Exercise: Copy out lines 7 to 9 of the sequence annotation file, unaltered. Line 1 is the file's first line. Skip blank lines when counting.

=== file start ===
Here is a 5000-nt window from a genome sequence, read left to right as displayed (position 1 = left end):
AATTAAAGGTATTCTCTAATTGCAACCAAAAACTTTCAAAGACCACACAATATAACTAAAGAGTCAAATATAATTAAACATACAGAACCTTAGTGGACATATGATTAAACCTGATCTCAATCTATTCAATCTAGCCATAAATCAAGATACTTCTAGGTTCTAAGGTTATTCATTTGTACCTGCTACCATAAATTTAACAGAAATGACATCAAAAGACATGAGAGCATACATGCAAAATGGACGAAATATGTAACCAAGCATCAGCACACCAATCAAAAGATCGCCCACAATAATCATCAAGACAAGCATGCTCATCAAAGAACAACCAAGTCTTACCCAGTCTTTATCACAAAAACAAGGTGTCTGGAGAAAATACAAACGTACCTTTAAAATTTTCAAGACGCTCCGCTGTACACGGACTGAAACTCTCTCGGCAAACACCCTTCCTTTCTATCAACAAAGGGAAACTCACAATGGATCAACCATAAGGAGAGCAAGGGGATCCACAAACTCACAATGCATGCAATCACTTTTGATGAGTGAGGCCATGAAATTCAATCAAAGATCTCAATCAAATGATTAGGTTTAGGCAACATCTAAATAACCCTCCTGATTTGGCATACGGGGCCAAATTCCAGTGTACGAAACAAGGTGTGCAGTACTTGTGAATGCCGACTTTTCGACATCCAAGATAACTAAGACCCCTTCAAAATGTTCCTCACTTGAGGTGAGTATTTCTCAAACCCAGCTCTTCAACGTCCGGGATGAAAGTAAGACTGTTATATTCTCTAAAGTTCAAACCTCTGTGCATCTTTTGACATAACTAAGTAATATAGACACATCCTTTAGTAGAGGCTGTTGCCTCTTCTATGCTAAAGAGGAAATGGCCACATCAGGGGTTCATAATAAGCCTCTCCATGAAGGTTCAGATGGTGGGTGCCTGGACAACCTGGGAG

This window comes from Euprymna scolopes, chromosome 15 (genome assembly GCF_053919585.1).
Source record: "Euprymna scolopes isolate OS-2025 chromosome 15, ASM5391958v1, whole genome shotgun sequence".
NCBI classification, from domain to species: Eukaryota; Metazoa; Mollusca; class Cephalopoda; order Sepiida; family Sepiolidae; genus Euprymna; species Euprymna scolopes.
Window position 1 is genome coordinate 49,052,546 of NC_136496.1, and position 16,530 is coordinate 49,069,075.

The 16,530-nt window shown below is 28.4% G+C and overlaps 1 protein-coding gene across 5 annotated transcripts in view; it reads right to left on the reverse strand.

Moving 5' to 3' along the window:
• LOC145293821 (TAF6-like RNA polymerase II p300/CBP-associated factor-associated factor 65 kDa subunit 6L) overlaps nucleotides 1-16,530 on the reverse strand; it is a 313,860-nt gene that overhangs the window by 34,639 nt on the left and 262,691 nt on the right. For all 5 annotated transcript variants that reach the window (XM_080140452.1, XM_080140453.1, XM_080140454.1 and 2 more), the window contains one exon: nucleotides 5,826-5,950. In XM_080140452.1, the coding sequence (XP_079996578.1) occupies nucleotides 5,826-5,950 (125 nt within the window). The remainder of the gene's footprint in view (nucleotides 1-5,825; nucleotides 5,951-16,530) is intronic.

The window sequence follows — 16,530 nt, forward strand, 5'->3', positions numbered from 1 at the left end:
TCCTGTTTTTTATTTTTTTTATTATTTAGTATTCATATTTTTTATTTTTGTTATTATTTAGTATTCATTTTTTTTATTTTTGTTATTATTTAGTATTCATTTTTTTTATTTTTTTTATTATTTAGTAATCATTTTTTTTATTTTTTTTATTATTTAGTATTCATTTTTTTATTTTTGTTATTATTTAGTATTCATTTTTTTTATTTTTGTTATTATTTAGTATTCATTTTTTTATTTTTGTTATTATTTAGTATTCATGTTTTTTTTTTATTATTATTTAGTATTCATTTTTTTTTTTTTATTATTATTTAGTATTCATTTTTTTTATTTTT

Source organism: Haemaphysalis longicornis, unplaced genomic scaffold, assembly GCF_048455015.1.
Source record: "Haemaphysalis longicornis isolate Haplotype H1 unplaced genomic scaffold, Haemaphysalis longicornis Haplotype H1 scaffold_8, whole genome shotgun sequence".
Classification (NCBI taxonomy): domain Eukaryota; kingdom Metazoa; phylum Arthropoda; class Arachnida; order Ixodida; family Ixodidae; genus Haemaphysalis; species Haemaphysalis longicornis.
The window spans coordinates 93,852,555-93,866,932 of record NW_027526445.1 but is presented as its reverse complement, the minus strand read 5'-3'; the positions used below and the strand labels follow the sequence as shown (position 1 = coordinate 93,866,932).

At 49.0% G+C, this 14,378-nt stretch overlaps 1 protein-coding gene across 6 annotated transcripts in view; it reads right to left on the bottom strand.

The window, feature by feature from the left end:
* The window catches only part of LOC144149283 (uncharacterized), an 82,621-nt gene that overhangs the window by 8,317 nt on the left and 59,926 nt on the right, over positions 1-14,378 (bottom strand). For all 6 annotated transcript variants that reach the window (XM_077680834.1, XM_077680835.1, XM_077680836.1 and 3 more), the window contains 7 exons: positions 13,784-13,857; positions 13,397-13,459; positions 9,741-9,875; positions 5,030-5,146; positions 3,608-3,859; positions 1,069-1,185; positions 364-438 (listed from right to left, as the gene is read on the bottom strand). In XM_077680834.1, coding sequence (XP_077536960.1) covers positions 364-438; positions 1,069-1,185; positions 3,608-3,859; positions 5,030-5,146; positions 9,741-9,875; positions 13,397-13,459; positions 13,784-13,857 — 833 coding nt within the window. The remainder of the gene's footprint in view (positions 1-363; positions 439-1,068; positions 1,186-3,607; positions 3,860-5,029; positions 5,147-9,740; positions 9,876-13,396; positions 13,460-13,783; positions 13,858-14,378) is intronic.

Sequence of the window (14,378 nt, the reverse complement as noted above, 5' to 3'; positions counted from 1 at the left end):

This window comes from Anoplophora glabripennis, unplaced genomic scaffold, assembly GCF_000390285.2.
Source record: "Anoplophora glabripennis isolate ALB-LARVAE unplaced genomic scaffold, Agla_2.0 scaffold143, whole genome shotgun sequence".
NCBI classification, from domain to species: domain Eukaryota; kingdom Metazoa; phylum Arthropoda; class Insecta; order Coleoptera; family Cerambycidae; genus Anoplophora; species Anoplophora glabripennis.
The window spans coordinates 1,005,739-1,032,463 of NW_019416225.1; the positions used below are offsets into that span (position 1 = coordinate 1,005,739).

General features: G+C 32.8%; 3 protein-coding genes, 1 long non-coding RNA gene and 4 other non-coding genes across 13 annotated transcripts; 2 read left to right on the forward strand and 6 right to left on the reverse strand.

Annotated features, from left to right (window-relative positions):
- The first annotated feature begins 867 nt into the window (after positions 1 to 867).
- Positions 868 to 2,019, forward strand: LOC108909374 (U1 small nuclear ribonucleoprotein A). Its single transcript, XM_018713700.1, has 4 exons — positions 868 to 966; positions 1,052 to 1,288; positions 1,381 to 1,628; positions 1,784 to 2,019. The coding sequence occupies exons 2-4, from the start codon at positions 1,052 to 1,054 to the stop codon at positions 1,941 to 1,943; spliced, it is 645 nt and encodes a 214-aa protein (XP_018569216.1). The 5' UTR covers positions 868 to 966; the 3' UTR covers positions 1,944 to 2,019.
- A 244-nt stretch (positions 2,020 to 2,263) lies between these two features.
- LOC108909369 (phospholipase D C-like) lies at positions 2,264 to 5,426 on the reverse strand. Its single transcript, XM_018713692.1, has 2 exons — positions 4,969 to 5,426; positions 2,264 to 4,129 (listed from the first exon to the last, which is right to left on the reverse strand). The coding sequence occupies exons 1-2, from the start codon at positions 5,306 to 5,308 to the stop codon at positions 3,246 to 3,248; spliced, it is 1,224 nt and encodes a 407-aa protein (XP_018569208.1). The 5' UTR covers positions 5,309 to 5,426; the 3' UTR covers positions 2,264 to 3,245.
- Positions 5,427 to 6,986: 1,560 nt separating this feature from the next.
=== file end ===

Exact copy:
The 16,530-nt window shown below is 28.4% G+C and overlaps 1 protein-coding gene across 5 annotated transcripts in view; it reads right to left on the reverse strand.

Moving 5' to 3' along the window:
• LOC145293821 (TAF6-like RNA polymerase II p300/CBP-associated factor-associated factor 65 kDa subunit 6L) overlaps nucleotides 1-16,530 on the reverse strand; it is a 313,860-nt gene that overhangs the window by 34,639 nt on the left and 262,691 nt on the right. For all 5 annotated transcript variants that reach the window (XM_080140452.1, XM_080140453.1, XM_080140454.1 and 2 more), the window contains one exon: nucleotides 5,826-5,950. In XM_080140452.1, the coding sequence (XP_079996578.1) occupies nucleotides 5,826-5,950 (125 nt within the window). The remainder of the gene's footprint in view (nucleotides 1-5,825; nucleotides 5,951-16,530) is intronic.